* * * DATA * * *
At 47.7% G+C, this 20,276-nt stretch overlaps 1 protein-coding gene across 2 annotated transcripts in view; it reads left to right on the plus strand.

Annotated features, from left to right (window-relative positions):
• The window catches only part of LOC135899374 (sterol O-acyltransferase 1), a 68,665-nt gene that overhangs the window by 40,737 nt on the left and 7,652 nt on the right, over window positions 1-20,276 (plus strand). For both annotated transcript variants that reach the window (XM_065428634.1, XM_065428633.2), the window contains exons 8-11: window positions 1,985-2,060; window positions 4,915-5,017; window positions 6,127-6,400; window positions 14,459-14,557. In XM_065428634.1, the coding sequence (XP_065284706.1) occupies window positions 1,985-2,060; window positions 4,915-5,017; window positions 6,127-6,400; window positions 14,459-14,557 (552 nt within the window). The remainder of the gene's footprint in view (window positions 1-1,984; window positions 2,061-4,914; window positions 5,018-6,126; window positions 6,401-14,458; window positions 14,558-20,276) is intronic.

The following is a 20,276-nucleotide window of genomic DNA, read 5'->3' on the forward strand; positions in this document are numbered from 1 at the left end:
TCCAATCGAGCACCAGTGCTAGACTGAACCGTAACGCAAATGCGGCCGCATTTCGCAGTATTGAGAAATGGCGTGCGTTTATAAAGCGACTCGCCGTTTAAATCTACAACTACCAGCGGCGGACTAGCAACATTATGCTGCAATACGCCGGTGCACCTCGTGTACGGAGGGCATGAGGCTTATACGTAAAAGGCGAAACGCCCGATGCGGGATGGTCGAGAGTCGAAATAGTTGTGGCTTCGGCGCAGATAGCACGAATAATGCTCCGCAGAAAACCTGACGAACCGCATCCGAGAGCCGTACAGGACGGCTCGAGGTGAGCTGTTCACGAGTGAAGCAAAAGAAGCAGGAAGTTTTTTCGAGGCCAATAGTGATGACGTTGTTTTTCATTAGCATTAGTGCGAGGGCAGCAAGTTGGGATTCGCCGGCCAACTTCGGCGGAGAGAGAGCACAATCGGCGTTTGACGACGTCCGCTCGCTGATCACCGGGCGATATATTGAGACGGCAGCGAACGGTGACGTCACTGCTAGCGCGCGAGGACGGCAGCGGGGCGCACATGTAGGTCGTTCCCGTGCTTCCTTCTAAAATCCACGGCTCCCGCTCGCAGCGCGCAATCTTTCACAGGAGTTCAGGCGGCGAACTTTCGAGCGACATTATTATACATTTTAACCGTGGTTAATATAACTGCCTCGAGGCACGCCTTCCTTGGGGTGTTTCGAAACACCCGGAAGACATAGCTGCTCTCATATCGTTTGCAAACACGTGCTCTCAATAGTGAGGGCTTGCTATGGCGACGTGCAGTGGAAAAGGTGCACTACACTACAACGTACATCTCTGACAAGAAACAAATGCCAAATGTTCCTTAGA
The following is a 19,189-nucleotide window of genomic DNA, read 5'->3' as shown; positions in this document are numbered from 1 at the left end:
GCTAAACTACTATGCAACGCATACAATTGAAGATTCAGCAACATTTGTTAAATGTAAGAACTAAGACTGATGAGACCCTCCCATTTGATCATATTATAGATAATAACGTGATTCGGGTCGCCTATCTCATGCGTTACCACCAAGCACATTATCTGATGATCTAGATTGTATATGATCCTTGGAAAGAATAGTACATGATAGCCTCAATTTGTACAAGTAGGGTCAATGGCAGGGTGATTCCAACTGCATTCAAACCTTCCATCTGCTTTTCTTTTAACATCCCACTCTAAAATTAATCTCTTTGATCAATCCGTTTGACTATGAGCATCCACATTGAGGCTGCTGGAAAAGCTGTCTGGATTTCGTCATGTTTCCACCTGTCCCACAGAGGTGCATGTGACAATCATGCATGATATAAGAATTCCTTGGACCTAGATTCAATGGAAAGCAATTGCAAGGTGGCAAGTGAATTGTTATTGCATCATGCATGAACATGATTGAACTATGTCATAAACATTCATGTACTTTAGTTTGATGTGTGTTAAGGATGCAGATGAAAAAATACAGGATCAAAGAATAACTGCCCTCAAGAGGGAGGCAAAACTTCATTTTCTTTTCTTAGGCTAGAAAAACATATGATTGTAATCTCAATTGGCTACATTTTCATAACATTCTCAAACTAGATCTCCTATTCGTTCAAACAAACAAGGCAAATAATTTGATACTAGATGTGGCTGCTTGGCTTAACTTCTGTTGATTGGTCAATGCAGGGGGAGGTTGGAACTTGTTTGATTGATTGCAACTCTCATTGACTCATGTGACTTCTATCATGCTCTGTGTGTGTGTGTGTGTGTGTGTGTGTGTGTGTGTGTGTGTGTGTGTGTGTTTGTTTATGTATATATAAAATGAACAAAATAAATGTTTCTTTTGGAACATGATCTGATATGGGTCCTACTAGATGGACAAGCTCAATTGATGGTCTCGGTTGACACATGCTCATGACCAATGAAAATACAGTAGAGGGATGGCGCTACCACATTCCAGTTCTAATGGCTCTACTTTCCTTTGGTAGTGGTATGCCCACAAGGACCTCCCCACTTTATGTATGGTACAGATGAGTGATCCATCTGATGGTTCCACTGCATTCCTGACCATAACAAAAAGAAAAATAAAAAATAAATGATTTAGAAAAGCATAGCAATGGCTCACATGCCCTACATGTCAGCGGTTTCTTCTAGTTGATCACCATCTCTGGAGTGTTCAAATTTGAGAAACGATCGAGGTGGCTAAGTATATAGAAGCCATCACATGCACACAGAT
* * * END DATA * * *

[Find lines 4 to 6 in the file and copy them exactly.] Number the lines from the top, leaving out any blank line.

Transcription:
The following is a 20,276-nucleotide window of genomic DNA, read 5'->3' on the forward strand; positions in this document are numbered from 1 at the left end:
TCCAATCGAGCACCAGTGCTAGACTGAACCGTAACGCAAATGCGGCCGCATTTCGCAGTATTGAGAAATGGCGTGCGTTTATAAAGCGACTCGCCGTTTAAATCTACAACTACCAGCGGCGGACTAGCAACATTATGCTGCAATACGCCGGTGCACCTCGTGTACGGAGGGCATGAGGCTTATACGTAAAAGGCGAAACGCCCGATGCGGGATGGTCGAGAGTCGAAATAGTTGTGGCTTCGGCGCAGATAGCACGAATAATGCTCCGCAGAAAACCTGACGAACCGCATCCGAGAGCCGTACAGGACGGCTCGAGGTGAGCTGTTCACGAGTGAAGCAAAAGAAGCAGGAAGTTTTTTCGAGGCCAATAGTGATGACGTTGTTTTTCATTAGCATTAGTGCGAGGGCAGCAAGTTGGGATTCGCCGGCCAACTTCGGCGGAGAGAGAGCACAATCGGCGTTTGACGACGTCCGCTCGCTGATCACCGGGCGATATATTGAGACGGCAGCGAACGGTGACGTCACTGCTAGCGCGCGAGGACGGCAGCGGGGCGCACATGTAGGTCGTTCCCGTGCTTCCTTCTAAAATCCACGGCTCCCGCTCGCAGCGCGCAATCTTTCACAGGAGTTCAGGCGGCGAACTTTCGAGCGACATTATTATACATTTTAACCGTGGTTAATATAACTGCCTCGAGGCACGCCTTCCTTGGGGTGTTTCGAAACACCCGGAAGACATAGCTGCTCTCATATCGTTTGCAAACACGTGCTCTCAATAGTGAGGGCTTGCTATGGCGACGTGCAGTGGAAAAGGTGCACTACACTACAACGTACATCTCTGACAAGAAACAAATGCCAAATGTTCCTTAGA
The following is a 19,189-nucleotide window of genomic DNA, read 5'->3' as shown; positions in this document are numbered from 1 at the left end: